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'Placing blame on IBM (RA4 inversion)'
1996\12\21@184217 by Marv

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As part of several comments on the PIC 16C84 RA4 pin the following appeared:

 "Now if only IBM had kept all the input pins on the printer ports the same
polarity, I'd be walking on Cloud 9. Wake me up when the ride is over!"

 Do not blame IBM for that one.  That was Centronics' doing... and they are
long since gone.

And later in the fray:

 "... **BUT** some parallel ports, most notably Toshiba laptops, do NOT
support this."

 Blame Toshiba for that one! Try using Interlink (formerly Laplink) with
one of those Turkey's and look like a fool.

 Even a bad standard, is preferable to no standard.

Happy Holidays,
 Marv

1996\12\22@054312 by John Payson

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>
> As part of several comments on the PIC 16C84 RA4 pin the following appeared:
>
>   "... **BUT** some parallel ports, most notably Toshiba laptops, do NOT
> support this."
>
>   Blame Toshiba for that one! Try using Interlink (formerly Laplink) with
> one of those Turkey's and look like a fool.

Do you (or does anyone) have any idea whether that wierdness is only a
problem with Toshiba laptops, or if it is more widespread?  I have no
real qualm with the /Strobe wire not being open-collector (if it's open
collector it will pose a bottleneck when trying to send data quickly to
a printer).  My qualm is that the other control outputs, even though they
are open-collector, can't be read back; a read to the control port will
show the latched value rather than what's actually on the pin!

[btw, even for the strobe wire, they should have done something analagous
to the 87C51 pullup design: make it so that when the pin has a low->high
transition it will be pulled up hard, briefly, and so that it's pulled up
weakly the rest of the time.]

1996\12\22@102657 by Martin J. Maney

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On Sun, 22 Dec 1996, John Payson wrote:
> Do you (or does anyone) have any idea whether that wierdness is only a
> problem with Toshiba laptops, or if it is more widespread?  I have no
> real qualm with the /Strobe wire not being open-collector (if it's open
> collector it will pose a bottleneck when trying to send data quickly to

This proves not to be the case.  That interface was designed in the early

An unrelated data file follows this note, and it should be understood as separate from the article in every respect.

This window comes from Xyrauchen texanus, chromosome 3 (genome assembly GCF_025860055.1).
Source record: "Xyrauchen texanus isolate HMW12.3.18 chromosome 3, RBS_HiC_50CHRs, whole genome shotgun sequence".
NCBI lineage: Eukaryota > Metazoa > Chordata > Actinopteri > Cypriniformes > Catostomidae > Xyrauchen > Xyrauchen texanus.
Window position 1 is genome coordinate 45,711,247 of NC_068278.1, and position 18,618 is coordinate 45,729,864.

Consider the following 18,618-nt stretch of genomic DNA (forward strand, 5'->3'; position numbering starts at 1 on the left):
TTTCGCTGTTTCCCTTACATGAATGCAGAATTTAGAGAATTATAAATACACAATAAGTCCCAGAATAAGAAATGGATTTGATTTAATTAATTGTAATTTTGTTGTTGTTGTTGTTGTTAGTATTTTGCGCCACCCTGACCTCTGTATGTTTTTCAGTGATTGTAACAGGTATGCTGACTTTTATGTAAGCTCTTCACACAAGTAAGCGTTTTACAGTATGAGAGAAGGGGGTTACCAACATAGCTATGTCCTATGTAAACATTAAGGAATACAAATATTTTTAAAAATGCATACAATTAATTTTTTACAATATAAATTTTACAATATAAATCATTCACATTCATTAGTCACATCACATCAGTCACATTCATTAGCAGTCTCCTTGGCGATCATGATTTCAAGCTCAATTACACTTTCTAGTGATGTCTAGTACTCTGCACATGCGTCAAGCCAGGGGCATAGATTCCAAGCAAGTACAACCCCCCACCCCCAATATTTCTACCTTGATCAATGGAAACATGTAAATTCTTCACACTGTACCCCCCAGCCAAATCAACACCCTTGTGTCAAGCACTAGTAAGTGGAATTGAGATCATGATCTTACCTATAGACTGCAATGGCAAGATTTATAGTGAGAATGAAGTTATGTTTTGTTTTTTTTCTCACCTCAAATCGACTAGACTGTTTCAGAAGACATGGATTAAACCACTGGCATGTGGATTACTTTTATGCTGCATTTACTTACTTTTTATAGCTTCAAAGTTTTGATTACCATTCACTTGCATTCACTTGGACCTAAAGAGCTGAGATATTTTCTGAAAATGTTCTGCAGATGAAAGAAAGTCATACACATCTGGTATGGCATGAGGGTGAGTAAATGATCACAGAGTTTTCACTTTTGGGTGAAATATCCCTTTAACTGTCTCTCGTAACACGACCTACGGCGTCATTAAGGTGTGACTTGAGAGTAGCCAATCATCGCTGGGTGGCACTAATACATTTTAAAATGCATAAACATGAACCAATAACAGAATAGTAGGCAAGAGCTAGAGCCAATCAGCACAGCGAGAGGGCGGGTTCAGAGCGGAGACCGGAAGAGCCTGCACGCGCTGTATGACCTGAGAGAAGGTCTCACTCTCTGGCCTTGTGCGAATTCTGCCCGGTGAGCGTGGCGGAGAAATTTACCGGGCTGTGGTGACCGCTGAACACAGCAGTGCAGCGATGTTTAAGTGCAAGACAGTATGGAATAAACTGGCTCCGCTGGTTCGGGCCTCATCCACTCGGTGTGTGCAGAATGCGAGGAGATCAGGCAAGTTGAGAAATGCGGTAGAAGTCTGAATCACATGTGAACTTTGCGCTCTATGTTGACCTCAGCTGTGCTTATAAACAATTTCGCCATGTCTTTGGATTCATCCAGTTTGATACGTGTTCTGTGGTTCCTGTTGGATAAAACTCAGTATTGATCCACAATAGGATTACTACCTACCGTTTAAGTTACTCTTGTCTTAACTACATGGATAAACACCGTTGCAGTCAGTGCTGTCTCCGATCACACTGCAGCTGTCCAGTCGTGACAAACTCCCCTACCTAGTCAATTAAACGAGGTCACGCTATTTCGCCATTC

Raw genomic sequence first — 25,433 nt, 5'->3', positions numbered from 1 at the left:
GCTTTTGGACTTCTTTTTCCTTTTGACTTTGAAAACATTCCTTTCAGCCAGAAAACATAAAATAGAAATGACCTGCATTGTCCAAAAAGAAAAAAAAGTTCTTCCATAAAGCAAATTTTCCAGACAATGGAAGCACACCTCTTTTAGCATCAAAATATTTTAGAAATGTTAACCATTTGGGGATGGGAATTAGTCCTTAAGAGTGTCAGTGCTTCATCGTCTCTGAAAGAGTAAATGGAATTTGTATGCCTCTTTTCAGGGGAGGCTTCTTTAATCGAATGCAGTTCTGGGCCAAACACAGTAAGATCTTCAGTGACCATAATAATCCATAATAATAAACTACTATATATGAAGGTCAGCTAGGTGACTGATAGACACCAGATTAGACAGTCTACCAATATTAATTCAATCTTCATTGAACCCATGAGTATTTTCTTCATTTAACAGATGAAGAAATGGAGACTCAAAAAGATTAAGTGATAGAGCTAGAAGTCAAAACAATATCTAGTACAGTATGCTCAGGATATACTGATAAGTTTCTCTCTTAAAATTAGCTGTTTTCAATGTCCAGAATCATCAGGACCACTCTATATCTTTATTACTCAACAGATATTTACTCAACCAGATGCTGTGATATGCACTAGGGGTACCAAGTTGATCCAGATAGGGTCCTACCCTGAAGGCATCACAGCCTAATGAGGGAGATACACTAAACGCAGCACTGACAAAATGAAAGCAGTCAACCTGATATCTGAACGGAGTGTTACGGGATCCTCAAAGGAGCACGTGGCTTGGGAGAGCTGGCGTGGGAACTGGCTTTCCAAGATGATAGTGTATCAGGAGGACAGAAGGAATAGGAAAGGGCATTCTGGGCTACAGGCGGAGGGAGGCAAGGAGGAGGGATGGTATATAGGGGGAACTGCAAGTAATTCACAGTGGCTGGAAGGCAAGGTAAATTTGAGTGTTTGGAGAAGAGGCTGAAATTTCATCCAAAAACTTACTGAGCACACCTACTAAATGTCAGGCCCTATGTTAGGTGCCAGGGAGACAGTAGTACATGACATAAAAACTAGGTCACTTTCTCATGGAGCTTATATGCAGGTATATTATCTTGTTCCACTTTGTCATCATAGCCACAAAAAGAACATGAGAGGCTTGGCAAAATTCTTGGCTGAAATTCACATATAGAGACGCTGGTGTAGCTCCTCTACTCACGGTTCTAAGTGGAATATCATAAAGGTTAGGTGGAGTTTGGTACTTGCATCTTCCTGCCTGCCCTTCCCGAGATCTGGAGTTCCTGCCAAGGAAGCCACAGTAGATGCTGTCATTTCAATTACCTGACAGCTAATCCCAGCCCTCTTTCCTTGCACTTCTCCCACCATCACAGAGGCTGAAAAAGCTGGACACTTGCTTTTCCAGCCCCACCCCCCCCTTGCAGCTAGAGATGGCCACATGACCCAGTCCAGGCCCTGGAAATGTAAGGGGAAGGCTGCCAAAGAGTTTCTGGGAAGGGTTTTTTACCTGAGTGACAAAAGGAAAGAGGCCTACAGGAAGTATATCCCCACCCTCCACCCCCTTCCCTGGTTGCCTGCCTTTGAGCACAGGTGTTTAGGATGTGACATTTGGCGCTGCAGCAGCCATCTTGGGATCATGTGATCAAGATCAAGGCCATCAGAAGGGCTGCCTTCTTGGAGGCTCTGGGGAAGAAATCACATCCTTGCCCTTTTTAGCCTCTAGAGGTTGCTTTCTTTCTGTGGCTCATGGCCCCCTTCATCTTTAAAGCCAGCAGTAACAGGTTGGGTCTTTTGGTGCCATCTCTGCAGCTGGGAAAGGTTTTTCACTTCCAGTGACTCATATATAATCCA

days of TTL, and is designed to have a pull-up that is by modern standards
an awfully small value - I recall 220 ohms or 330 ohms as being common for
plain-old-TTL pullups.  And in fact, the Centronics interface was spec'd
with setup and strobe (minimum) pulse width on the order of a couple
microseconds not for the sake of the logic gates but to allow for a
reasonably long cable.

> [btw, even for the strobe wire, they should have done something analagous
> to the 87C51 pullup design: make it so that when the pin has a low->high
> transition it will be pulled up hard, briefly, and so that it's pulled up
> weakly the rest of the time.]

That would have been interesting, but I'm afraid you're forgetting how old
the design is.  They used an earlier design paradigm's "hard" pull-up
rather than one that hadn't been invented yet.  :-)

1996\12\22@145249 by Bob Blick

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>>   Blame Toshiba for that one! Try using Interlink (formerly Laplink) with
>> one of those Turkey's and look like a fool.
>
>Do you (or does anyone) have any idea whether that wierdness is only a
>problem with Toshiba laptops, or if it is more widespread?  I have no

I think it might be one or two models that gave toshiba such a bad name. I
have a T2400 that has always acted just like a real computer, even with me
bit-banging the printer ports in Basic and assembly.

If you want to start a cursing-fest, mention the Compaq Contura Aero, that
one has some "special" things going on with its parallel port.

Cheers, Bob

1996\12\22@172209 by John Payson

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> On Sun, 22 Dec 1996, John Payson wrote:
> > Do you (or does anyone) have any idea whether that wierdness is only a
> > problem with Toshiba laptops, or if it is more widespread?  I have no
> > real qualm with the /Strobe wire not being open-collector (if it's open
> > collector it will pose a bottleneck when trying to send data quickly to
>
> This proves not to be the case.  That interface was designed in the early
> days of TTL, and is designed to have a pull-up that is by modern standards
> an awfully small value - I recall 220 ohms or 330 ohms as being common for
> plain-old-TTL pullups.  And in fact, the Centronics interface was spec'd
> with setup and strobe (minimum) pulse width on the order of a couple
> microseconds not for the sake of the logic gates but to allow for a
> reasonably long cable.

220 ohms pullup... with 4.4 volts across it (pulling down to 0.6volts) that's
20 mils.  Plausible I guess, but even so a PIC should be able to sink that
with no problem.  On the Toshiba, though, the pullup on that thing was REAL
STIFF--even a PIC output couldn't pull it very far (now THAT's stiff).

> > [btw, even for the strobe wire, they should have done something analagous
> > to the 87C51 pullup design: make it so that when the pin has a low->high
> > transition it will be pulled up hard, briefly, and so that it's pulled up
> > weakly the rest of the time.]
>
> That would have been interesting, but I'm afraid you're forgetting how old